A Directors View of the Booth Image

February 12, 2018

From a Show Director / Juror Point of View – Booth Image

 

This subject has been discussed in multiple forums but as a show director who has instructed 16 juries on the importance of the professional booth image and a juror /judge for a couple of shows last year I was dismayed by the discrepancies in booth images. Most of the professional artists that apply to the shows I run and the one's I juried are great - outdoor galleries whose work is clearly showcased well.

 

These 10 notes are geared to those artists that may be questioning their invitation results. Your booth shot helps to show the scale and impact of your work. It conveys how you present your art to the public, and gives insight into the variety of work in your display. 

 

1. Most fine art shows use a blind jury system, so booth images with any identifiable sign, or photo of the artist themselves may be automatically disqualified.

 

2.  Booth shots should match your current work - so don't reuse that old booth shot with artwork from an old collection. Any disconnect can be the reason that you are not invited to the show.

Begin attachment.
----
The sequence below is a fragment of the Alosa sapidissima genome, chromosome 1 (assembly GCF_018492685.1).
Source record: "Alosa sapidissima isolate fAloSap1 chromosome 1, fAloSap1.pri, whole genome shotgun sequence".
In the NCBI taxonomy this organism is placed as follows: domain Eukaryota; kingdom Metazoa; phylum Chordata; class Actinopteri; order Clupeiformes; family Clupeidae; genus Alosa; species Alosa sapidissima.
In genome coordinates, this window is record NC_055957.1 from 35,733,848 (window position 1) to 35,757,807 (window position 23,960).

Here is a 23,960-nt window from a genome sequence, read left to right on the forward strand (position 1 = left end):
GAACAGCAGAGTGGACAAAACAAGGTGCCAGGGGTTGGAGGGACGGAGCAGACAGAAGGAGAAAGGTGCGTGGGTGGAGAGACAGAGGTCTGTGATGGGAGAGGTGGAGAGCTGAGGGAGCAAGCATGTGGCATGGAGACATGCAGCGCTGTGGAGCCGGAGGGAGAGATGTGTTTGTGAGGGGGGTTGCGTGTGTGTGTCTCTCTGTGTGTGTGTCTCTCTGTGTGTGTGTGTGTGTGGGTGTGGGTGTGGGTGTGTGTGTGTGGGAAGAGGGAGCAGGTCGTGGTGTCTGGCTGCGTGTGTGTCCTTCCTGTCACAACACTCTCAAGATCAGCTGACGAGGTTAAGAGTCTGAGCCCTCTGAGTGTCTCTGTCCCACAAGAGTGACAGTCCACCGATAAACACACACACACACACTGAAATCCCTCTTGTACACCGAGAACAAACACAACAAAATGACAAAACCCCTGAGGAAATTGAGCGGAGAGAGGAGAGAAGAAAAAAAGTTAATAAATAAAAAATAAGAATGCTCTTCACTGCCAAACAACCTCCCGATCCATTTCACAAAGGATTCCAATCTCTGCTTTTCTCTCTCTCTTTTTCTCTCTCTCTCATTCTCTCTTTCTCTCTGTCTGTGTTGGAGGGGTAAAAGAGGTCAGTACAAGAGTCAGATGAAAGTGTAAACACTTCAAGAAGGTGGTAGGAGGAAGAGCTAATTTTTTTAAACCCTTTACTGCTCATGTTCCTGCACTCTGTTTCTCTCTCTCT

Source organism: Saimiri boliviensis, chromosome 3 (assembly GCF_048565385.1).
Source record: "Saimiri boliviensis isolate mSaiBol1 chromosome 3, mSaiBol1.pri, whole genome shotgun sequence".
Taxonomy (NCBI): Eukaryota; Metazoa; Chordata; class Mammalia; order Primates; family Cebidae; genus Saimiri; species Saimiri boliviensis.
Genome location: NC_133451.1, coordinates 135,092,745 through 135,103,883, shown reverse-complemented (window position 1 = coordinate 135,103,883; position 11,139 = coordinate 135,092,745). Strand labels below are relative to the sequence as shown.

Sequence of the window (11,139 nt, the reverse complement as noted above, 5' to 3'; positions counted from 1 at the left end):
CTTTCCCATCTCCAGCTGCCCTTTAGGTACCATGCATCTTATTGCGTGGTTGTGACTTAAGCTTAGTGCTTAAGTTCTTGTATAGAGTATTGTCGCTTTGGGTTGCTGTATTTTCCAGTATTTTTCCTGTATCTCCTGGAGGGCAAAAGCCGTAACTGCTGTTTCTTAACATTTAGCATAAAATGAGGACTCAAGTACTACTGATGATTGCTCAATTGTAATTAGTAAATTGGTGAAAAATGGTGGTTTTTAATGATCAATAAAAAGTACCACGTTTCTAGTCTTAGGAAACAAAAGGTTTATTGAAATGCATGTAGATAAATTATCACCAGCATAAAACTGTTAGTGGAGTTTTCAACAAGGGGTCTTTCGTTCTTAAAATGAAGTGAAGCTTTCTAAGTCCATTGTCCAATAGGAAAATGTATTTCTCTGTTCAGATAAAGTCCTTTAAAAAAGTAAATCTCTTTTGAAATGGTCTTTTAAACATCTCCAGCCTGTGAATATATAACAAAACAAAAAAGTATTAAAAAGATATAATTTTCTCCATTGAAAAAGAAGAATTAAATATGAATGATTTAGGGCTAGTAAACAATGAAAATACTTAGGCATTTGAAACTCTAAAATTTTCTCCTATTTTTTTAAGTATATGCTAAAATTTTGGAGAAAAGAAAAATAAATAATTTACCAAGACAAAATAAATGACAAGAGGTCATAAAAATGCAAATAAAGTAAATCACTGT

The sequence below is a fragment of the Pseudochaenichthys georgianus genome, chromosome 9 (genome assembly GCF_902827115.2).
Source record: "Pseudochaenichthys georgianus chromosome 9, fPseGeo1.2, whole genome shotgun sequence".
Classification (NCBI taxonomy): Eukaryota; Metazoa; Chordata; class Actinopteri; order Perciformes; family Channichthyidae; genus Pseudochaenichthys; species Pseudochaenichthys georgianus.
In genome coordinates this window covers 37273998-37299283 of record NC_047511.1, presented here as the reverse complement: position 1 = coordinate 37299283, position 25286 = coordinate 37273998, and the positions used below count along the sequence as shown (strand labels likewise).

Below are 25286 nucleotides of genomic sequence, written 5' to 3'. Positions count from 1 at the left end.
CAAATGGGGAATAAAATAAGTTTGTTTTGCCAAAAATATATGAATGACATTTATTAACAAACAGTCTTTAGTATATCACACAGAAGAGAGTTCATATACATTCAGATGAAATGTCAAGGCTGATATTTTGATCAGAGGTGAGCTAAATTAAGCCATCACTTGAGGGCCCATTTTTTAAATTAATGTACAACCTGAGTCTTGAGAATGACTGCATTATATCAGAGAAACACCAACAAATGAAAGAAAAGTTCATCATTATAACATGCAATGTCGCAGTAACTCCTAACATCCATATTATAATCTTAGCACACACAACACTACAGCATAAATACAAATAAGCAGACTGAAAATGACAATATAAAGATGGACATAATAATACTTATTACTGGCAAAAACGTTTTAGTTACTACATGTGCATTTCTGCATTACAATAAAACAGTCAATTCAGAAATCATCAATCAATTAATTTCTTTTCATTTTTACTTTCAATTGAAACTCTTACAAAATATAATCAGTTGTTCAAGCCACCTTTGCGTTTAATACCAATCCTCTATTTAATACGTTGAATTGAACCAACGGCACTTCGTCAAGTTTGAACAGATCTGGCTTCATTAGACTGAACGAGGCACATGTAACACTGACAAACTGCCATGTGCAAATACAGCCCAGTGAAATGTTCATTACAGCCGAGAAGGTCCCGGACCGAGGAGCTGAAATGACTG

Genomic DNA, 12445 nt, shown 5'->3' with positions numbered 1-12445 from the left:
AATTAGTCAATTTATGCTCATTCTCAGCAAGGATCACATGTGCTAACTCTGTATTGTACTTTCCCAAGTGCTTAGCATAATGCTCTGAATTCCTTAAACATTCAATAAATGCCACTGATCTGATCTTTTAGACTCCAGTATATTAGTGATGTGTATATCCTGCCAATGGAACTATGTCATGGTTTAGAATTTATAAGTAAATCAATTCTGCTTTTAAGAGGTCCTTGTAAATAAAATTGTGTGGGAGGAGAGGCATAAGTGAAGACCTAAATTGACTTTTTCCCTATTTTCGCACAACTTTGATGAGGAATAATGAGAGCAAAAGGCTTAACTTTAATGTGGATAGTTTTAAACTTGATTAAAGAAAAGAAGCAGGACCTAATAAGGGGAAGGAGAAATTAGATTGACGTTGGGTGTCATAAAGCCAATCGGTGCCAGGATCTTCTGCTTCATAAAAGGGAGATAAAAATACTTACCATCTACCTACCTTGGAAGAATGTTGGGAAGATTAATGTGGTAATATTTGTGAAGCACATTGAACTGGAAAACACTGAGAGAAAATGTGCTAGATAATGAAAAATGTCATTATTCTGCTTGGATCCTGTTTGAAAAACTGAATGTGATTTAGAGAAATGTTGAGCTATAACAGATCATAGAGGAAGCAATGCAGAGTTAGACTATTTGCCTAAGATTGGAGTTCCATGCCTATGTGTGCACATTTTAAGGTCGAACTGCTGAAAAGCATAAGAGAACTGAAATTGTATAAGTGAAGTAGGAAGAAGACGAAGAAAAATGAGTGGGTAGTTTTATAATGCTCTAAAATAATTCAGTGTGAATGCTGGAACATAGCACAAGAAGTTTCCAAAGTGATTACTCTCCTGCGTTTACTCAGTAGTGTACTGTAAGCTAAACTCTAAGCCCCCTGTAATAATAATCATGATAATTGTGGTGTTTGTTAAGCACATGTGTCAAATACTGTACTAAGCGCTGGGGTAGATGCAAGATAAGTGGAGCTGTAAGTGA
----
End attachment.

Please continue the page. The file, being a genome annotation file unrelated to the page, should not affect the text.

3.  Don’t enter an outdoor festival with an indoor booth shot - it does matter!

 

4. You should have multiple booth shots for various situations. For example, don’t enter a booth shot with a browsing bin of prints if the festival doesn’t allow browsing bins. 

 

5. Booth shot should not show the back of the booth open, should not show electrical wires, etc. - keep it neat.

 

6, The booth image may not be digitally created. It should be an accurate representation of the display you will bring to the Festival.

 

7. Show all 3 sides of your booth.

 

8. Keep your booth the focal point - grass, poles, other tents will draw focus away from your image.

 

9. Don’t have people in your booth shot, it needs to be just your art.

 

10. Your booth is the last image the jury sees and your chance to shine. It is often the tie breaker between artists with the same scores and the show directors guide to placement. Make it count.

 

The next blog will focus on how to photograph the perfect booth image yourself. 

 

 

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